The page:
So while I support the one fish per angler rule – and I’d oppose further restrictions as being unfair and discriminatory – we should, I think, take a proactive self-management approach to these fish. Personally speaking, if I’m lucky enough to catch more SBTs on my boat I’ll discuss with the crew the option of just taking one fish for us to share and release any others.

I wouldn’t impose that sort of mindset on anyone else, though. I reckon most anglers would, however, be pretty happy to keep one decent SBT for the table and release any others that they catch. The good news here is that SBT are actually prime candidates for C&R as they are very resilient. This bodes well for the future development of SBT as a major sportfishery.

While anglers need to think and act to ensure the future sustainability of the SBT fishery, I’m surely not alone in thinking that it’s vitally important that the commercial catch of these fish be closely monitored and controlled.

Let’s be clear: overfishing by local and foreign commercial fishing fleets (especially the Japanese) was the prime reason why SBT stocks have plummetted to virtual extinction. Recreational fishing had nothing to do with the decline of this fishery – it was commercial greed that saw SBT stocks collapse. Tight restrictions on commercial fishing operations have resulted in better numbers of SBT – but there’s still a long way to go until this tuna species can be considered “recovered”. Unfortunately, there are already disturbing signs that SBT stocks are being earmarked for increasing commercial exploitation …

While I for one am happy to see the rec sector do the right thing and adopt sensible management strategies to ensure SBT stocks are fished sustainably, it would be a travesty if these fish were again allowed to be so heavily commercially exploited that their stocks crashed. That would be an obvious environmental disaster but it would also adversely affect the regional communities and industries that are benefitting from the growth of SBT as a recreational fishery.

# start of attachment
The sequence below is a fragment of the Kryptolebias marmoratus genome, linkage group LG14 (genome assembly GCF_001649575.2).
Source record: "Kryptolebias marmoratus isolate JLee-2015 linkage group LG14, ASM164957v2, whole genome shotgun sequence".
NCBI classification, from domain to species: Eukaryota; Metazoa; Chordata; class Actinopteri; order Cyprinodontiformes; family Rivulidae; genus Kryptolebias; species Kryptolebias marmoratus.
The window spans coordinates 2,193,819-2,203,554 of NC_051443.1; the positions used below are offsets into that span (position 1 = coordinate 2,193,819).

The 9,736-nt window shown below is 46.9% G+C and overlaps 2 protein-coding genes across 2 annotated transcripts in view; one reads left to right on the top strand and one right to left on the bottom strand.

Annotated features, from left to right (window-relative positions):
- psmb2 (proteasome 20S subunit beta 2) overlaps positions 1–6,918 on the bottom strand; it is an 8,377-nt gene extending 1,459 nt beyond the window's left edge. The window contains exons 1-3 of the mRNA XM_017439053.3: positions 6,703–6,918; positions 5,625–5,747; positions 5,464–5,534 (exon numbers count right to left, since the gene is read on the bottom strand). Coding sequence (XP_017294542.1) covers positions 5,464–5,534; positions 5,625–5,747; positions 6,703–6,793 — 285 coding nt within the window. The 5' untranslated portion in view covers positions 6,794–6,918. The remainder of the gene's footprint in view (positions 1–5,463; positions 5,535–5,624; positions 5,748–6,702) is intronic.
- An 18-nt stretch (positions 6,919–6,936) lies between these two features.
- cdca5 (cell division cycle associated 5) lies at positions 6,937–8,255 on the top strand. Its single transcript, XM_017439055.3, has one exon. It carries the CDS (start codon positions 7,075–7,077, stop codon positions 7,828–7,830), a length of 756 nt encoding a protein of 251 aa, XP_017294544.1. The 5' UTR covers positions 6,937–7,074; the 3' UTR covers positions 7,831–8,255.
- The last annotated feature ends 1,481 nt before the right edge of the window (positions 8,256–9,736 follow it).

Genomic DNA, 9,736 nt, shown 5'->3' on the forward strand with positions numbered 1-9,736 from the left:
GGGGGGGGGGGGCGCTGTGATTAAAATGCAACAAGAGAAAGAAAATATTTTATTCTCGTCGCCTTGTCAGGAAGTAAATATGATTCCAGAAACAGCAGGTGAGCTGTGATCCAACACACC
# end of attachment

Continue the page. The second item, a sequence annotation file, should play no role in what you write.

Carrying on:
Hopefully the Australian Fisheries Management Authority realises this … And if it doesn’t then maybe the NSW Government, plus the Victorians, South Australians, Taswegians and West Australians, should ensure that AFMA manages SBTs to ensure the best possible economic returns for regional economies via the development of sustainable recreational fishing opportunities …

Anyway, that’s my take on the issue. What do YOU think? Are the proposals being put forward by the NSW Government fair? How would you like to see the SBT fishery managed? Is one fish per angler per day a reasonable compromise? What are your opinions about the boat limits as proposed?

Have your say here and also ensure you make a submission – follow the links HERE – and make sure the NSW Government knows how you feel on this issue.